Anyway, when the first consultant appointment finally came round, he confirmed that Alex’s tonsils and adenoids were huge and take up most of the space in his throat, and we were sent home with a capnocheck machine to do a sleep study overnight and to measure his oxygen saturations and carbon monoxide output. Whilst we had been briefly shown how to operate the machine and how to attach the various sensors to his finger and nose, I did think that I had done it all wrong when the readings started to show up on the screen.

Alex’s oxygen saturations were coming up as the low 80s, 70s and even as low as 60 (I understand that anything above 97 is considered normal), and his heart rate as very raised. I sat next to his cot, watching the screen on and off, for over three hours before I left it on for the rest of the night, and I honestly didn’t believe these were the actual readings. I assumed I had done it wrong, and when I returned the machine the next morning, I told the nurse – rather irritated - that the sleep study hadn’t worked at home and that they will have to get us in as in-patients for an overnight appointment at the hospital and have the professionals do it. She said she would see whether there was any usable data and she would pass on any results to the consultant either way.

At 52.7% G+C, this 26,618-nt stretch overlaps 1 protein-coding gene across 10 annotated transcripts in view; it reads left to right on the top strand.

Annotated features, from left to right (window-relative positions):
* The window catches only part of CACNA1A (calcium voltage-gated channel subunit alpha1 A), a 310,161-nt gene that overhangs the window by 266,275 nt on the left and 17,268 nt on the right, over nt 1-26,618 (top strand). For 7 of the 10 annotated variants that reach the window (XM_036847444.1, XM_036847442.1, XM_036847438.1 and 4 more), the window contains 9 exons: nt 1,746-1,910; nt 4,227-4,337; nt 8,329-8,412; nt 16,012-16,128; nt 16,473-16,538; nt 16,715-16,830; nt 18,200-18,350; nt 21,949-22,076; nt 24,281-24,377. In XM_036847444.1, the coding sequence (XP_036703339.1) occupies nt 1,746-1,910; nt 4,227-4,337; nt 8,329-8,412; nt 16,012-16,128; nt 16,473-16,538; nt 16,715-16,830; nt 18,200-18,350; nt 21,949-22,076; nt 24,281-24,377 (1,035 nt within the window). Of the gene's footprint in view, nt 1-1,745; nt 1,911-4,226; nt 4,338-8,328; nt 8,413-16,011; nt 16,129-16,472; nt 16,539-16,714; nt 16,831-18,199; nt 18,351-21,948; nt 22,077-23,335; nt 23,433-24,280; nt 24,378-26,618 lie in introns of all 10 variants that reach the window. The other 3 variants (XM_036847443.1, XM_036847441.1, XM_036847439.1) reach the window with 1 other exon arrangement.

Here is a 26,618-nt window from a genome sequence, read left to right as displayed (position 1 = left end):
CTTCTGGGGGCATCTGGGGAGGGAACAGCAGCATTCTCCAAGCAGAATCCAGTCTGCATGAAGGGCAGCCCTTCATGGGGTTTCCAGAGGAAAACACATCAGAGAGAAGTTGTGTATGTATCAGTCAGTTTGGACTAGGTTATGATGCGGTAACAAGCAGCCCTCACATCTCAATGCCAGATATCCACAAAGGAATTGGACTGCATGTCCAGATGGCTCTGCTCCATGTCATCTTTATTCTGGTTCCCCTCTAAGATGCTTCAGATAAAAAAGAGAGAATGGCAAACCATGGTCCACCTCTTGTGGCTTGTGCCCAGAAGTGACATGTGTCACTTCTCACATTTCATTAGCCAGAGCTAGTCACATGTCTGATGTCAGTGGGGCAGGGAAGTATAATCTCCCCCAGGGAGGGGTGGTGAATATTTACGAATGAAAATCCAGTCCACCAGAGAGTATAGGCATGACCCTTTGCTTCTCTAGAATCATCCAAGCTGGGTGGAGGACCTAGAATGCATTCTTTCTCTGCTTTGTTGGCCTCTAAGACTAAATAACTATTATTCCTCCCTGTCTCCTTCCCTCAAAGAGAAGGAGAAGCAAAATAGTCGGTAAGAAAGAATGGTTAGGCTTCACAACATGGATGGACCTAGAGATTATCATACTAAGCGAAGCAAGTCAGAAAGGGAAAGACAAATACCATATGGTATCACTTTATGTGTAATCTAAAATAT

A few days later we had a letter through. And it confirmed all the low readings that I had taken as faulty and diagnosed Alex with a severe case of obstructive sleep apnoea. We were urgently referred to an ENT consultant to discuss an adenotonsillectomy (the removal of his tonsils and adenoids).
At that point we were desperate to get this sorted for Alex. I think knowing just how low his oxygen levels get and how much his heart strains made it worse and made us even more worried about him at night.

I tried to enquire how long we would have to wait for the appointment with the ENT consultant – and what the parameters of “urgent” are, and I was told that it could be as little as four weeks, but could also be more than eight (just to get an appointment), and then a further wait of several weeks for the approval of funding and actual operation, so we could be looking at another four to six months.
It was then that we decided to get it done privately. We just wanted make Alex better and stop him straining so much at night. But much to my surprise I was told on enquiring that none of the big private health clinics do this operation on children under three years of age. In fact, no private clinic anywhere does it. Back we were to square one, and back on the NHS waiting lists.